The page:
“Self care” is the kind of term that almost always conjures up images of relaxing in warm bubble baths, enjoying spa days, sleeping in on the weekends, and otherwise being as peaceful, mellow, and chilled out as possible.
While all of these things certainly are a part of self care, and while self care naturally does require you to rest, relax, and take care of yourself on a more intimate level — it’s nonetheless also the case that the self help and wellness community often ends up juxtaposing the idea of self care to the idea of “self discipline” or, worst of all, “productivity.”
As with so much else in life, though, the true key is likely to be a balance — and good self care doesn’t only involve doing things that help you to unwind and feel good in the momentum, but also things that help to nurture your wellbeing across a longer timeline.
Here are a handful of reasons why self care and self discipline are not opposites.
A degree of discipline is required to stick with wellness-promoting habits and routines
There are all sorts of different habits and routines that are well known to contribute dramatically to a sense of wellbeing in life, that may nonetheless be difficult to stick with — especially to stick with consistently — unless you have a decent degree of self discipline, too.
Going to sleep at the same time each night, and waking up at the same time each morning, for example, can play a vitally important role in helping to properly regulate the circadian rhythm and promote restful sleep. But when it’s the weekend and Netflix beckons, you may well find yourself going to bed many hours later than you normally would — and then feeling groggy and restless all over again come Monday.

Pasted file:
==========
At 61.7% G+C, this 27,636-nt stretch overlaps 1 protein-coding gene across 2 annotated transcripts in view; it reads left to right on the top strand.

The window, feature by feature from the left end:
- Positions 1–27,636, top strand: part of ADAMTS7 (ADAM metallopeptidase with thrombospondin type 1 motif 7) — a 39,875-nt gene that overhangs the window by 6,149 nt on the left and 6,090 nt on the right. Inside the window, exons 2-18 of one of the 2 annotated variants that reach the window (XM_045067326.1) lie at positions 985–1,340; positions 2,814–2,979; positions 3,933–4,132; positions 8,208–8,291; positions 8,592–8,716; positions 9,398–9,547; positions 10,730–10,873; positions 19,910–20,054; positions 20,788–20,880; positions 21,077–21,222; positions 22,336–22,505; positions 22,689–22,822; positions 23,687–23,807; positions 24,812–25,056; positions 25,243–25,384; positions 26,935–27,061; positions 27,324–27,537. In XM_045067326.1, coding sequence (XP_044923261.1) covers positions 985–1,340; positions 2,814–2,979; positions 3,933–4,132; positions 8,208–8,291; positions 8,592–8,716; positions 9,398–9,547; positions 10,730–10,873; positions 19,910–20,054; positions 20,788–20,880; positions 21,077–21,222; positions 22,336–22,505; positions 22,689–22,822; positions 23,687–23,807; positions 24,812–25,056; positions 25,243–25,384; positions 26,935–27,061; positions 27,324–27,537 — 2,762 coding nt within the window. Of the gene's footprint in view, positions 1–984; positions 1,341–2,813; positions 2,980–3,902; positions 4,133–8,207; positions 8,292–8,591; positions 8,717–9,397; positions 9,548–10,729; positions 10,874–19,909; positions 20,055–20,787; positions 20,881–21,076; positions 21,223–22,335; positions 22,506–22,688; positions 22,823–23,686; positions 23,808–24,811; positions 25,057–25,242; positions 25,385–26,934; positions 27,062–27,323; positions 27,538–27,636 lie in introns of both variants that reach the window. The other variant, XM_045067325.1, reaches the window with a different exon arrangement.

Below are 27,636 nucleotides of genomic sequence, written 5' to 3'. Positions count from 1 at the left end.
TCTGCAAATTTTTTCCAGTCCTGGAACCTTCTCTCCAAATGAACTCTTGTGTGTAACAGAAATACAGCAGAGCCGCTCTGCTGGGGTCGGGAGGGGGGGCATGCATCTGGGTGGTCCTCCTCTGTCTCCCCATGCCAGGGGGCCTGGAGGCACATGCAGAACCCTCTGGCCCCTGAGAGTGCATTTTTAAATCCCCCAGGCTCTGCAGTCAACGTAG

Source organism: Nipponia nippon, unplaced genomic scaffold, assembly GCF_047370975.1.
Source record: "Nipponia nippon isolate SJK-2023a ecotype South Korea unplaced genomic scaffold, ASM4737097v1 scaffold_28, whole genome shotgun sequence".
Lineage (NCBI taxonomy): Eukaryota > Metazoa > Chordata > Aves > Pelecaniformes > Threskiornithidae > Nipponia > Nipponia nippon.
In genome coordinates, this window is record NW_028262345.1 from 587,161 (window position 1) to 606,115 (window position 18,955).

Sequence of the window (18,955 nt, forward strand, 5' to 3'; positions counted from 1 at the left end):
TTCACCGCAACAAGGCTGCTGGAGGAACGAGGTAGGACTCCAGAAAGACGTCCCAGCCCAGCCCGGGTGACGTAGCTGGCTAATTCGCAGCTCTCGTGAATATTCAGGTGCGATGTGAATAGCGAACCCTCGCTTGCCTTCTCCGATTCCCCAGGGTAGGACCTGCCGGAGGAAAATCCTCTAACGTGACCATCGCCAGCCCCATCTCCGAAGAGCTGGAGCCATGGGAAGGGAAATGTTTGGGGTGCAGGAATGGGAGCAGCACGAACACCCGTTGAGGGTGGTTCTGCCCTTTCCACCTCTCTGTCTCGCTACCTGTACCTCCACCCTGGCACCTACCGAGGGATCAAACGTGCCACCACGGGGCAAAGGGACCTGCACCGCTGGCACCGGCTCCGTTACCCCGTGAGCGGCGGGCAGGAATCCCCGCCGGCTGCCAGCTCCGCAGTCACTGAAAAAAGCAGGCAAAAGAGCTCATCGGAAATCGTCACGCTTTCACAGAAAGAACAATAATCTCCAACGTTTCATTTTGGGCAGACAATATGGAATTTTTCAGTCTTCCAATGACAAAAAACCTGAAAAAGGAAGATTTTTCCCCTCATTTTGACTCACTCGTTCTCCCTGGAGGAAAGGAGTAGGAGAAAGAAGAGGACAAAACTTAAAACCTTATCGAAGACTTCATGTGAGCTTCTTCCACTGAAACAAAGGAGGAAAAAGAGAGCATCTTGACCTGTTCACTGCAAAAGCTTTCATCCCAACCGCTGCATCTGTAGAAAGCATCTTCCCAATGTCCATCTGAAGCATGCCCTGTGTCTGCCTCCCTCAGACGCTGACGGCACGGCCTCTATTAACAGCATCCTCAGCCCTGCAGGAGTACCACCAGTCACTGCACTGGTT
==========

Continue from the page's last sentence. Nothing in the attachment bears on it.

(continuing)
While many self care practices are quite “feel good” in the moment, and won’t require much discipline, plenty of others will. Apart from maintaining a regular sleep routine, there are also things like regular exercise to keep in mind — something that no one feels “in the mood for” at all times, but which just about everyone benefits from.
Often, dealing with projects or chores that you may feel some degree of resistance to will be great for your sense of wellbeing
There are inevitably going to be all sorts of projects and chores that need to be dealt with in your home, and over the course of your everyday life in general, which you may well not really feel like dealing with.
Things like checking up search times such as tried and tested pest control near me, to deal with a potential infestation in your home. Or even filing your tax returns.
Nonetheless, failing to properly stay on top of these sorts of projects and chores will only help you to avoid feeling momentarily frustrated in the here and now, with the ultimate consequence being an elevated baseline level of stress, and a future issue that will only become worse until you have to deal with it head on.
A big part of good self care is doing the things that are good for you, and that keep problems from developing or getting worse (to the best of your ability), even when you don’t feel like it.
Self care requires rest and balance, but not only rest
Self care absolutely does require a good degree of rest and balance in life — but the term “balance” implies more than just rest, it also implies being active, organised, and outgoing in the right proportions.
Today, a problem that many people end up facing is over-work, and the writer Celeste Headlee has had a lot to say about this in her book “Do Nothing,” which essentially serves as a rallying cry to stop trying to be productive all the time, and to instead take it easy more often.
But just as over-work can generate a lot of stress, can stop you from enjoying the moment, and can detract from valuable time spent with loved ones, so too can too much of an emphasis on relaxing and “taking it easy” leave you feeling disempowered, unfocused, and frustrated.
When you think of self care, always think about the term “balance” rather than just “leisure.”
A level of discipline will be required to help you to achieve your full potential and to thrive
We don’t typically think about things like pursuing and achieving goals as being related to “self care,” but who doesn’t experience a heightened sense of wellbeing when they feel that they are expanding and achieving their potential and achieving their goals?
A level of discipline will be required to help you to achieve your full potential, and to thrive in life as a whole.